Court of Appeal rulings strengthens FOI Act and government veto will now exclude environmental information
The Court of Appeal has today overturned the government’s veto of an Upper Tribunal decision ordering the release of Prince Charles’ correspondence with ministers. The Guardian newspaper had applied for the correspondence under the Freedom of Information Act. The Upper Tribunal, which deals with high level FOI appeals, had ordered disclosure, but the Attorney General had vetoed the tribunal's decision.
The Freedom of Information Campaign’s director, Maurice Frankel, said “the FOI Act has an elaborate appeal process, which the government could have used to challenge a decision it believed was wrong. Instead it has attempted to squash the decision, bypassing the need to argue its case, by use of a veto. The court’s ruling will make it much harder for government to override a well argued tribunal case in future. Disagreeing with the decision will not be enough, it will have to show why the decision is flawed or that circumstances have changed since it was reached. That is a major improvement to the public's right to know."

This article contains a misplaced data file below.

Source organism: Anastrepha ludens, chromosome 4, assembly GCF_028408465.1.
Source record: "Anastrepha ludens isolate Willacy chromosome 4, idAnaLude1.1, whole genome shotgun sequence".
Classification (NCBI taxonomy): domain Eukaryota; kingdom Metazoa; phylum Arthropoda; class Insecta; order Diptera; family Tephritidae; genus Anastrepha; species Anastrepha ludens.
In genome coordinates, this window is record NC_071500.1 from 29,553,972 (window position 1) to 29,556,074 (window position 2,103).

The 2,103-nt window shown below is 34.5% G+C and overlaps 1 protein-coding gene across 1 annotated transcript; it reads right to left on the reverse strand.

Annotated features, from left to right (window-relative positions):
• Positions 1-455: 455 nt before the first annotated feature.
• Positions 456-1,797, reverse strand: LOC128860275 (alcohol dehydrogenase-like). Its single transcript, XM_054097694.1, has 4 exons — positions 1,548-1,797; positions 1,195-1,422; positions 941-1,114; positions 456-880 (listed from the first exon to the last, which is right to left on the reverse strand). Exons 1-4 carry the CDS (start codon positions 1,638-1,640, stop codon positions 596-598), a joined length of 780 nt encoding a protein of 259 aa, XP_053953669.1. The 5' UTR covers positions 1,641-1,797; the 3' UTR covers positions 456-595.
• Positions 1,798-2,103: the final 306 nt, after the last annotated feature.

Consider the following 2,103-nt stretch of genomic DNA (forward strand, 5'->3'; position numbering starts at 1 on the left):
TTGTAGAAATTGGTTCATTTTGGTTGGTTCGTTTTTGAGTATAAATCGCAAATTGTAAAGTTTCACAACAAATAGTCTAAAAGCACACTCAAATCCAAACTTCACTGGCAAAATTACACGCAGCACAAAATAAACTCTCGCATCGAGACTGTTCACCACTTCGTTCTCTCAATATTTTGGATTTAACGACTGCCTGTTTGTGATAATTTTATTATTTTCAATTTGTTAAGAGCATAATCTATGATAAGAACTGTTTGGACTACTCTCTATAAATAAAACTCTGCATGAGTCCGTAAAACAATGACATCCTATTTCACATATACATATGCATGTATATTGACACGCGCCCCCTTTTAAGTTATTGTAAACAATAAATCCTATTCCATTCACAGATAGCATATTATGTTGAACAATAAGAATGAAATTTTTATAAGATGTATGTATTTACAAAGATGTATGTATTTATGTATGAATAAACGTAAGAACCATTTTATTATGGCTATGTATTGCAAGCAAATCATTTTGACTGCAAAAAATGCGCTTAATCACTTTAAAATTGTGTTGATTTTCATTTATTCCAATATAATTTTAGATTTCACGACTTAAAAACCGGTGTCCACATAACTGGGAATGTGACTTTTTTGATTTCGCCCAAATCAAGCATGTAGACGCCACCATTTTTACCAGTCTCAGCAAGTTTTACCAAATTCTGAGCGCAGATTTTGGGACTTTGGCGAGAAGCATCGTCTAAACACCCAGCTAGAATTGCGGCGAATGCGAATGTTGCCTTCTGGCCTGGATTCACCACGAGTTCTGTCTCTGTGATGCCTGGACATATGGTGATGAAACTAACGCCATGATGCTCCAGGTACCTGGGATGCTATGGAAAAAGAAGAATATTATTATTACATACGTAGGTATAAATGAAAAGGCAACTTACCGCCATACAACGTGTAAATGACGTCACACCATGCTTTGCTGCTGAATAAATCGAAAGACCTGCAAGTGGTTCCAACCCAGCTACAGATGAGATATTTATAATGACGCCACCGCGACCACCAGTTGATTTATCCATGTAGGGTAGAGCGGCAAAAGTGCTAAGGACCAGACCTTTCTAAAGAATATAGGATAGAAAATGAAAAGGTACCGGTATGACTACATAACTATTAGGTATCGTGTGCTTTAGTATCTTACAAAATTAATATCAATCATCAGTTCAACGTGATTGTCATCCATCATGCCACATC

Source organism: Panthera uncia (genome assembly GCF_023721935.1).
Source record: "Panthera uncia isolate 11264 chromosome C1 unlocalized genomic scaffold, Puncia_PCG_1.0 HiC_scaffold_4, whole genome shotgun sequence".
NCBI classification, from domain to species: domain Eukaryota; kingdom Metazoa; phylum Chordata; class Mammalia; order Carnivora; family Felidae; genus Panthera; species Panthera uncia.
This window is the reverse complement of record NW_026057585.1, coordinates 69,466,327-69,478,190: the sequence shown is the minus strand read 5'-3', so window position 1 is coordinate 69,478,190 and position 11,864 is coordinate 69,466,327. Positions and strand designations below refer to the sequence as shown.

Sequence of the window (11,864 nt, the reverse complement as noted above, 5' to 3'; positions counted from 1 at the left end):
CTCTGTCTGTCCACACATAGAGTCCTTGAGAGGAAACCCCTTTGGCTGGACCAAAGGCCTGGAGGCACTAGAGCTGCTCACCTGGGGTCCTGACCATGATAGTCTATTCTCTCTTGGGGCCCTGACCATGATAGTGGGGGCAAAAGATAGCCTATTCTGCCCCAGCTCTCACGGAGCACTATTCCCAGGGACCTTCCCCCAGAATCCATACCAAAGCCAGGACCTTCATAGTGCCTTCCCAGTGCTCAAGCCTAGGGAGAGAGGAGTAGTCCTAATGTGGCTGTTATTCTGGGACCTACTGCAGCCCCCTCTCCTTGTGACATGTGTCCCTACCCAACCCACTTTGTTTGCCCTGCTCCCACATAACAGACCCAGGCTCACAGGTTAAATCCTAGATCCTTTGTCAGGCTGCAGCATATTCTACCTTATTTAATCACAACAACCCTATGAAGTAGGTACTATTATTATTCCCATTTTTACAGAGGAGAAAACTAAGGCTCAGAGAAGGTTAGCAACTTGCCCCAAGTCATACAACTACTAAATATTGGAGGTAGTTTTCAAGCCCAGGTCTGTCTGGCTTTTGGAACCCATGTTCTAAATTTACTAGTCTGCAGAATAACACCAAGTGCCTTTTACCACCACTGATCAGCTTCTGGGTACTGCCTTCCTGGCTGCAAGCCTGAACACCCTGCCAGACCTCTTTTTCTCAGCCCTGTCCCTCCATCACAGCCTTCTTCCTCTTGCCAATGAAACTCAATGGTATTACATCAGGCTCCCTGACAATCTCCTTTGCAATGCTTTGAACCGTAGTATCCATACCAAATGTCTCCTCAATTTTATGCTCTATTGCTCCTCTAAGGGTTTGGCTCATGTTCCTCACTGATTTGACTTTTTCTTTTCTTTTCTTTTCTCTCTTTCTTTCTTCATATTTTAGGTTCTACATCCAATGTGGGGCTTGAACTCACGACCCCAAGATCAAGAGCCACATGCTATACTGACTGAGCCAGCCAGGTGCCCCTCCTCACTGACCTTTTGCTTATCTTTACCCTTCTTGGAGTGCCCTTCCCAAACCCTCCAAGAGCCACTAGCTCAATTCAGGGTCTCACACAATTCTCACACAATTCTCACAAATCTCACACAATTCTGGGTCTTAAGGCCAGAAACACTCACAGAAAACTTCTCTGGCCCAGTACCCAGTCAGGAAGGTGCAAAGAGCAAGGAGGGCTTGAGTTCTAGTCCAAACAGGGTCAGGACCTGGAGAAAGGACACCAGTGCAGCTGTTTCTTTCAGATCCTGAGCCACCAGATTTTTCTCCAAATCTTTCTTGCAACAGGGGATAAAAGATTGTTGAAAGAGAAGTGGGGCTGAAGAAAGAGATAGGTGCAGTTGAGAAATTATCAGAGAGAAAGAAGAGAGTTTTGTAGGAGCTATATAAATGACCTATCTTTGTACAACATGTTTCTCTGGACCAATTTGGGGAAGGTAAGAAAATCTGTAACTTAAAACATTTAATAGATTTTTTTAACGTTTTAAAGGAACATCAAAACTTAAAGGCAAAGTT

The Court of Appeal has also ruled that the veto cannot apply to environmental information at all. "This fundamentally strengthens the public’s rights to know what public authorities are doing about environmental issues”, Mr Frankel said.
But the Campaign said that although these letters may now have to be disclosed, subject to any appeal, Prince Charles’s subsequent correspondence will remain confidential as the FOI Act has since been amended to exclude it from access.
Today’s court decision, in which the Information Commissioner was an “Interested Party,” concluded that the Attorney-General “had no good reason for overriding the meticulous decision of the UT reached after six days of hearing and argument. He could point to no error of law or fact in the Upper Tribunal’s ….decision and the Government Departments concerned did not even seek permission to appeal it. The certificate is also unlawful because it is incompatible with EU law.”